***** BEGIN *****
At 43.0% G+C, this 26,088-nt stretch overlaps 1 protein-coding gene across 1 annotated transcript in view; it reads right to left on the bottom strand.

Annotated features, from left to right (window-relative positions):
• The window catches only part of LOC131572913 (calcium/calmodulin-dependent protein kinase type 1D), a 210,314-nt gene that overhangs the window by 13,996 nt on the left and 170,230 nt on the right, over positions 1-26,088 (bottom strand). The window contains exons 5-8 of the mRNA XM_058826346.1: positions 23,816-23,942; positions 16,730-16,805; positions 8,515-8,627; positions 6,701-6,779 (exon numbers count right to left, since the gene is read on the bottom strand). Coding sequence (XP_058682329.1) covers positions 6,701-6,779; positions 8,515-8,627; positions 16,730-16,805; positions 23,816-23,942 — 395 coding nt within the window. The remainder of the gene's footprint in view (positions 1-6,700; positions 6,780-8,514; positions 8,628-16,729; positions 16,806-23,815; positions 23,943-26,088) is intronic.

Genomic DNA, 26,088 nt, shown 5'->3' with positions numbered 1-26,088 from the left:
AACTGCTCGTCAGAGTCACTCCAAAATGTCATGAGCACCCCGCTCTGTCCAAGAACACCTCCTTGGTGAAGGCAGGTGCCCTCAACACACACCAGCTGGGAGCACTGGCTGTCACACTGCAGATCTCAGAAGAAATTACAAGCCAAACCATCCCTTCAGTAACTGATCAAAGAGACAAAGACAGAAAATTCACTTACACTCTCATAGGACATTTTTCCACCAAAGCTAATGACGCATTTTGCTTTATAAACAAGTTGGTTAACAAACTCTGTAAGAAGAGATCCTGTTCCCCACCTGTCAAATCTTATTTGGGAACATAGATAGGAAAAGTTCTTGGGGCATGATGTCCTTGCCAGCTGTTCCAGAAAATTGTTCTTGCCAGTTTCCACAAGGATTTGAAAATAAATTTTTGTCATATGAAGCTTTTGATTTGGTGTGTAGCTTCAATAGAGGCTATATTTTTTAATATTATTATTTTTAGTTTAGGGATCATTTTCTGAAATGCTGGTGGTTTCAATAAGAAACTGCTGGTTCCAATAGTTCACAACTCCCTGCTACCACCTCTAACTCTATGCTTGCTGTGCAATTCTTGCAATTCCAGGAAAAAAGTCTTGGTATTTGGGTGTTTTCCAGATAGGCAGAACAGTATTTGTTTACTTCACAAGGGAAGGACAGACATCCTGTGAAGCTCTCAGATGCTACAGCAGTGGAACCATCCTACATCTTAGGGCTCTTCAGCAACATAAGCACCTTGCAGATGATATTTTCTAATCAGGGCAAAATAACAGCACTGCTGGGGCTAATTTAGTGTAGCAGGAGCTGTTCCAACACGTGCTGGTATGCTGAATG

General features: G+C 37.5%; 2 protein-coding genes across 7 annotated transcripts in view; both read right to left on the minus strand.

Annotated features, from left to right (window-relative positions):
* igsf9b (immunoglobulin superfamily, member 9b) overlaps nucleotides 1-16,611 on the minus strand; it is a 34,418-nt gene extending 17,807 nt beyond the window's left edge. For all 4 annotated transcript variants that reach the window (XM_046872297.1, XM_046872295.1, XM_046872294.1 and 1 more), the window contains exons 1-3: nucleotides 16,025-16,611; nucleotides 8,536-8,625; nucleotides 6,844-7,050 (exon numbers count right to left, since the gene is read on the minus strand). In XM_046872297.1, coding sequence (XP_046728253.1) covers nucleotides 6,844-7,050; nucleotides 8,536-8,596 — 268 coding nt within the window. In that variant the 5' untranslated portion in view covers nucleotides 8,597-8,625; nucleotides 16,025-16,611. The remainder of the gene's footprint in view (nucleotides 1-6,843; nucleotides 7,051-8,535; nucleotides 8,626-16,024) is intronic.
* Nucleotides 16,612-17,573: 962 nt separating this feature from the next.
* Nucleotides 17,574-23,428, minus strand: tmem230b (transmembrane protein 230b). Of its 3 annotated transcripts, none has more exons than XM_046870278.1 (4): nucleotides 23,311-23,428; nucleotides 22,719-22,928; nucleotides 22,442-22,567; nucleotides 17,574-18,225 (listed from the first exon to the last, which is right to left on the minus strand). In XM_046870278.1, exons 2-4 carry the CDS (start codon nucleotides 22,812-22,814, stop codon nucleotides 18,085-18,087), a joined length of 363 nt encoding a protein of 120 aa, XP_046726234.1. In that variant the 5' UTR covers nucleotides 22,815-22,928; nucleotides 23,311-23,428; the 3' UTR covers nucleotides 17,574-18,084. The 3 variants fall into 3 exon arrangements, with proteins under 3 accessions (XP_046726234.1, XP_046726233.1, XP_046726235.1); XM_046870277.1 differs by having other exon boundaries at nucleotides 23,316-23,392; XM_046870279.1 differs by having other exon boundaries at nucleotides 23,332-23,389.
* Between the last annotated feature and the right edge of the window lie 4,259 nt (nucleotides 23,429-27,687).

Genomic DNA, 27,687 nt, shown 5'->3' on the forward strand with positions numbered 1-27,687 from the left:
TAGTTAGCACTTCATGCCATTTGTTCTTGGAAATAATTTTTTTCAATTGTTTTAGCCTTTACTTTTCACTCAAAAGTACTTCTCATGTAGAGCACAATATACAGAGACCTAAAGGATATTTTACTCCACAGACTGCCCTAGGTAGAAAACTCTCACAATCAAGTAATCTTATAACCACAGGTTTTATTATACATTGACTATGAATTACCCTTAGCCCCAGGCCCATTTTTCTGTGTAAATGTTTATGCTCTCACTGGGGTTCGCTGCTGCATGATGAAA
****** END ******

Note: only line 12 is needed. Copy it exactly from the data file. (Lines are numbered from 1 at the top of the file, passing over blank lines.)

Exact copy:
Genomic DNA, 27,687 nt, shown 5'->3' on the forward strand with positions numbered 1-27,687 from the left: